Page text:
Oct 22 U.S. retailers dangle enticing bait to
sign up for store-branded credit cards but biting could be a
costly decision for consumers, particularly for pricey items
like engagement rings, computers or dining room sets that may
take months, or even years, to pay off.
A recent analysis of 64 cards from 42 retailers by
CreditCards.com (creditcards.com) found that the average
interest rate for a store-branded card is more than 23 percent.
Jewelry chain Zales topped the list with a rate of 28.99
percent, followed by office supply store Staples at
27.99 percent. The average credit card has an interest rate of
Reuters asked Matt Schulz, CreditCards.com's senior industry
analyst, about the pitfalls and pluses for store-branded cards.
Q: How do stores like Zales and Staples get takers for their
cards? What tactics do they and other retailers use to entice
consumers to apply?
A: Most retailers rely primarily on discounts at the
checkout counter to entice people to apply for these cards, but
it is important that people don't allow themselves to feel
If you're interested in the card, say no, but take a
brochure home with you and read up on the details. If the card
still sounds good to you after you read up on it, apply the next
time you go to that store. Chances are all the same perks that
drew you in will still be there, but most important, you'll be
making a much more informed decision.
Q: What is the target audience the stores want to get to
apply for the cards?
A: Many of these cards are about bringing customers back and
building loyalty. I think that would be especially important for
Staples, which thrives on repeat business from (buyers) of all
sizes. However, even high-end department stores like Nordstrom
(here) and Macy's
(mcys.co/1GixmCS) have tiered programs that reward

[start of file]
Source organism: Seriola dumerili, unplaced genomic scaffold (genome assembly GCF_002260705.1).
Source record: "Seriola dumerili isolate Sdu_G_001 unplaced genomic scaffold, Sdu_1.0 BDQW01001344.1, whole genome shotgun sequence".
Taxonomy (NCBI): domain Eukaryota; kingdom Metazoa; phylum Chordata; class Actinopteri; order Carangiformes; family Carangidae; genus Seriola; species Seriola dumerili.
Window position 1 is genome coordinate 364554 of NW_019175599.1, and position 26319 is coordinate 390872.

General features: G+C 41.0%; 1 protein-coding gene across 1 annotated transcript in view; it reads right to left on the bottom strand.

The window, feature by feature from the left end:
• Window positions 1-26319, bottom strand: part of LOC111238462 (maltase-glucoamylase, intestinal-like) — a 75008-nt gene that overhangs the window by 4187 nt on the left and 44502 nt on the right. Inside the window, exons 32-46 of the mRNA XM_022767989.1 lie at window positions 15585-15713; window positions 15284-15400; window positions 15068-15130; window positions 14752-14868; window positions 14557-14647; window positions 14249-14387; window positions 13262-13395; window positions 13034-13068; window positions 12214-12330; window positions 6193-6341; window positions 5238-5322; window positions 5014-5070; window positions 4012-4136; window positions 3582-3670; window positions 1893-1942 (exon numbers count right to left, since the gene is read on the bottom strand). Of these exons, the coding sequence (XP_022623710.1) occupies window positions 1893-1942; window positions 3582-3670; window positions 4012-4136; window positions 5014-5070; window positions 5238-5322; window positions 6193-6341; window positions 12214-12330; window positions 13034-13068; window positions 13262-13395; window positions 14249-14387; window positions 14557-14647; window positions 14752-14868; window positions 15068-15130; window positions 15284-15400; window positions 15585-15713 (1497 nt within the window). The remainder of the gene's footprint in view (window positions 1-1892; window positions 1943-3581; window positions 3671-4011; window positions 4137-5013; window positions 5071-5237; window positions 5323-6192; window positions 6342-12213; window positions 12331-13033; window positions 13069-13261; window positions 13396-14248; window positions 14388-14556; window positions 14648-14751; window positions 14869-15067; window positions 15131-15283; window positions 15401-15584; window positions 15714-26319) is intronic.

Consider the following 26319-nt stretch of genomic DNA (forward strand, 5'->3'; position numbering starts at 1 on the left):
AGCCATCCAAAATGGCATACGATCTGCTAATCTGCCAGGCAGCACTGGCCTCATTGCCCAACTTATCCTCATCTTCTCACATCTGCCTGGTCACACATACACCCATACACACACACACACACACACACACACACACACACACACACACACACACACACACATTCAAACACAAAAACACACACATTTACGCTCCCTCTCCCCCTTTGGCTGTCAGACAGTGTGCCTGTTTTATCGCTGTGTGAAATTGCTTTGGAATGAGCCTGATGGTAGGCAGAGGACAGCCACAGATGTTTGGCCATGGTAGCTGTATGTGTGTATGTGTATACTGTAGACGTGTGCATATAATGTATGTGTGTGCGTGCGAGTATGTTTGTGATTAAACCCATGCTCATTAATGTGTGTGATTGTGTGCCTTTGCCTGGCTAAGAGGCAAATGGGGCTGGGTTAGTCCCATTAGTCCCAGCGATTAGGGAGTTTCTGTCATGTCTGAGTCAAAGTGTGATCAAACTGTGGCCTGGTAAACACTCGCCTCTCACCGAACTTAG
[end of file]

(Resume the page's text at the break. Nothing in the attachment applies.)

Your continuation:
Retail card rates are higher in part because of the risk
involved. These cards are offered to a wide range of consumers,
so interest rates have to be a bit higher to help deal with that
Q: Is it ever a good deal to go for the store-branded card?
If so, when would it make sense?
A: Store-branded cards definitely can work for you, but only
if you pay your balance off at the end of each month. If you
never carry a balance, those 20 percent discounts that come with
the card can lead to real savings. However, if you're paying 25
percent interest to get that 20 percent discount, the math
clearly doesn't work in your favor.
Q: What should consumers consider as alternatives to finance
costly purchases, like that engagement ring, as an alternative
to high-interest store-branded cards?
A: A general-purpose credit card can be a good option. More
often than not, those cards will have lower APRs and better
rewards than their retail counterparts. It's such a competitive
time in the credit card business that if you've got good credit,
you should be able to find a good credit card deal.
Q: When consumers are given the offers for the cards, what
should they be looking for in the fine print?
A: As with any credit card, APRs and fees are the most
important things to understand. However, it's also important to
know whether the card can be used anywhere or just with that
They should also understand the rules surrounding any
rewards or discounts that come with the card. For example, are
there caps on how much you can earn? Are there minimum spending
thresholds that you must reach?
Q: Are there any popular retailers that offer branded cards
with a reasonable rate?
A: The best rate we saw was a 9.99 interest rate on the
Dillard's American Express card. That's the low end of a range
of possible APRs that tops out at 24.99 percent.
That range makes it very important that you understand what
type of credit you have before you apply. After all, the last
thing anyone wants is to think they're getting a 9.99 percent
APR on their credit card and end up with a 24.99 percent APR.
(Editing by Beth Pinsker and Diane Craft)